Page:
Why did scientists start to seriously study UFOs?

The NASA space agency has announced the start of research into the phenomenon of “anomalous atmospheric phenomena”. This term has replaced the usual abbreviation UFO (Unidentified Flying Object).

First, let’s define the terminology. The term UFO designates any atmospheric phenomenon whose cause is unknown. Researchers have carefully avoided calling them flying saucers, extraterrestrial spacecraft or extraterrestrial technology, as the definition is much broader.

UFOs can include fireballs, weather probes, secret military vehicles and even unusually shaped clouds – in a nutshell, absolutely any incomprehensible object in the air. With exactly the same stubbornness, the public continues to believe that in all these “light triangles” and “celestial castles” are aliens from other planets.

From time to time, serious scientists and even military services attempt to explain the nature of UFOs, but each time the verdict remains the same: “We don’t know anything. »

Even last year’s statement by the US Department of Defense on anomalies in the sky can be summed up in much the same terms. At the same time, evidence of unidentified phenomena is mounting: ordinary people’s smartphones and military aircraft’s radars are increasingly registering strange lights in the sky and fast-flying objects.

This uncertainty forced NASA to allocate $100,000 to the study of UFOs. Frankly, the amount is quite modest, but it must be considered that until now the space agency has generally ignored the phenomenon. At least officially.

Now, a research team led by David Spergel, an astrophysicist from Princeton University, will try to expand the existing data set on UFOs in order to better understand the phenomenon. In other words, it will be an attempt by citizen scientists to at least understand something. Since all available information (if any) is carefully classified by military departments.

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Meanwhile, astrophysicist Avi Loeb, a former professor at Harvard University, has launched a private initiative called Project Galileo. Its objective is to search for potential evidence of the presence of extraterrestrial technologies on Earth.

The researcher advances the following argument: if UFOs are extraterrestrial vessels, they must leave traces: if not loose nuts, at least radioactive radiation or something like that.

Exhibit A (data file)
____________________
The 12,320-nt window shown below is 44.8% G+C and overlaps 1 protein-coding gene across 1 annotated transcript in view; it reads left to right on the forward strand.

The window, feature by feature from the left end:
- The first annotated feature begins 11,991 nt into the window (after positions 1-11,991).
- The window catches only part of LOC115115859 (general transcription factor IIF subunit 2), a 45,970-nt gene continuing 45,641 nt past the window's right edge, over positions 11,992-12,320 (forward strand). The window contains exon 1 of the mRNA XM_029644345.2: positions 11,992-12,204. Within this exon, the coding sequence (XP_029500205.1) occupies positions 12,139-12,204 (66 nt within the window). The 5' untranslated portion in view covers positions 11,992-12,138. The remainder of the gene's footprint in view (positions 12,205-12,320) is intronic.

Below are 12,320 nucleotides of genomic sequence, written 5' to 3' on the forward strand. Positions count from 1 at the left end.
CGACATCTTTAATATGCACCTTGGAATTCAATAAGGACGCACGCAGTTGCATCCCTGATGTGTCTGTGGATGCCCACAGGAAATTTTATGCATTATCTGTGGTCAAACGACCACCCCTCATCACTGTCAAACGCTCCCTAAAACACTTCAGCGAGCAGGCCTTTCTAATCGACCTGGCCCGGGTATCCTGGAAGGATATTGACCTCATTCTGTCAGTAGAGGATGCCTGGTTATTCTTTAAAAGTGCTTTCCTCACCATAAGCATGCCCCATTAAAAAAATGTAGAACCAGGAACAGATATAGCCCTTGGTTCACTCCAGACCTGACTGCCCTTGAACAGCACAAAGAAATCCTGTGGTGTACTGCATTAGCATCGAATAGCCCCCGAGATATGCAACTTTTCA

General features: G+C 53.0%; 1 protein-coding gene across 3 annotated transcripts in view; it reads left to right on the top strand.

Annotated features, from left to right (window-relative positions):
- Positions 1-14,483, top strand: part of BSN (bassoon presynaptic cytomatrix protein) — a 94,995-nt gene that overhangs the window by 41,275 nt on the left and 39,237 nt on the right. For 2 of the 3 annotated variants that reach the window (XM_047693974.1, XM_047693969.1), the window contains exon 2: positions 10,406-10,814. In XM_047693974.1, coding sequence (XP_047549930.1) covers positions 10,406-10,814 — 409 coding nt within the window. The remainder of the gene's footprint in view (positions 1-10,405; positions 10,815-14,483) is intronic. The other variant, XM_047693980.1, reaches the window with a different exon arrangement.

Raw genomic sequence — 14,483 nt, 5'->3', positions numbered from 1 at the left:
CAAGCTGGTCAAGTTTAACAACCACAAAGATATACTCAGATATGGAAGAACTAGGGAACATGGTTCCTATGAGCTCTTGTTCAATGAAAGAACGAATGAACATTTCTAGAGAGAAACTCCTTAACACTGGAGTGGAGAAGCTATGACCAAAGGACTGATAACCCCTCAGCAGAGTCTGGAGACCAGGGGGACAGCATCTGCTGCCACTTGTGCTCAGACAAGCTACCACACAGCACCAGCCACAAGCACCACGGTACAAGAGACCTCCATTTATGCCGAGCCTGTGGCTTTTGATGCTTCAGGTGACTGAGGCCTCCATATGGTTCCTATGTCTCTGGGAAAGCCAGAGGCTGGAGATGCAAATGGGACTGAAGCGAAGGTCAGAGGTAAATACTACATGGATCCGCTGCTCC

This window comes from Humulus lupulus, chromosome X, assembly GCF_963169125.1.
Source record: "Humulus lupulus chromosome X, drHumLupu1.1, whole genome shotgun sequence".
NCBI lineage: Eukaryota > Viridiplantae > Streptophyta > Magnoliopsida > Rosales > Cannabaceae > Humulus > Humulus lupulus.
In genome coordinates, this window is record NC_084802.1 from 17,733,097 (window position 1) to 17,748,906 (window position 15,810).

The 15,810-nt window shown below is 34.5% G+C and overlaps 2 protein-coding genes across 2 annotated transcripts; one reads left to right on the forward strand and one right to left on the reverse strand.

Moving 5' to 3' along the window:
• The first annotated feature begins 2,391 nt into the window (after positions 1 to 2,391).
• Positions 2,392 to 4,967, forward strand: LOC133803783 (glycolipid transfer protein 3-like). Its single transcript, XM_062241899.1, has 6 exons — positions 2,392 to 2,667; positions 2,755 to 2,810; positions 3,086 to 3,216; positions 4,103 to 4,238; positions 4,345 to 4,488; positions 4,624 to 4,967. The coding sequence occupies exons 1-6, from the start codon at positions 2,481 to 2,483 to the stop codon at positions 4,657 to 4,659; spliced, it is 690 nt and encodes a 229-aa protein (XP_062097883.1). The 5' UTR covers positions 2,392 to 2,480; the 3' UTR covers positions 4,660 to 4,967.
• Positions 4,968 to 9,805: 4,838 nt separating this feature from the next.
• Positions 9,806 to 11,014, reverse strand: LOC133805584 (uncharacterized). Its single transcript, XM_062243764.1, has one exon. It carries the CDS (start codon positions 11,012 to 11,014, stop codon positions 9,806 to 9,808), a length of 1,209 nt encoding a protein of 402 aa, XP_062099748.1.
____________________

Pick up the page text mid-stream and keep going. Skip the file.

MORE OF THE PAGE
By the way, this is the same scientist who made a stunning statement about the nature of the origin of the asteroid Oumuamua, which passed through the solar system. According to him, the space object is an extraterrestrial probe from another galaxy.

It is not surprising that it was Avi Loeb who sent a proposal for cooperation to NASA a few years ago, but the agency, without responding to him, created its own project to study flying saucers.


From now on, the astrophysicist is fascinated by the idea of ​​bringing up fragments of meteorites from the bottom of the Pacific Ocean. On January 8, 2014, a small “guest from space” fell near Papua New Guinea.

Its speed when entering the atmosphere was the incredible 160 thousand kilometers per hour (according to some sources, even 210 thousand), the object broke into fragments that fell into the water near the island of Manus.

All this time, information about the meteorite was hidden, since the only instrument that recorded its fall was an American spy satellite.

But eight years later, the data was declassified, and now scientists are sure that the asteroid (CNEOS 2014-01-08) is an interstellar object that came to us from another galaxy. Avi Loeb even thinks it is the fragment of a spaceship or an extraterrestrial probe.

The fact that the pieces of such a small object did not burn completely suggests that it is made of a stronger material than iron. This leads scientists to wonder if it is a man-made object.

In short, there are now many research projects devoted to UFOs, a topic that was carefully avoided in the past. Discussions of life on other planets have gone into the “it definitely exists, we suck at research” register.

Scientists and space agencies are building probes to search for microbes on Mars and Europa (a moon of Jupiter), telescopes are looking for biomarkers in the emission spectra of exoplanets. At this rate, in a few years, we may well discover that UFOs are actually flying saucers of extraterrestrials studying life on Earth.

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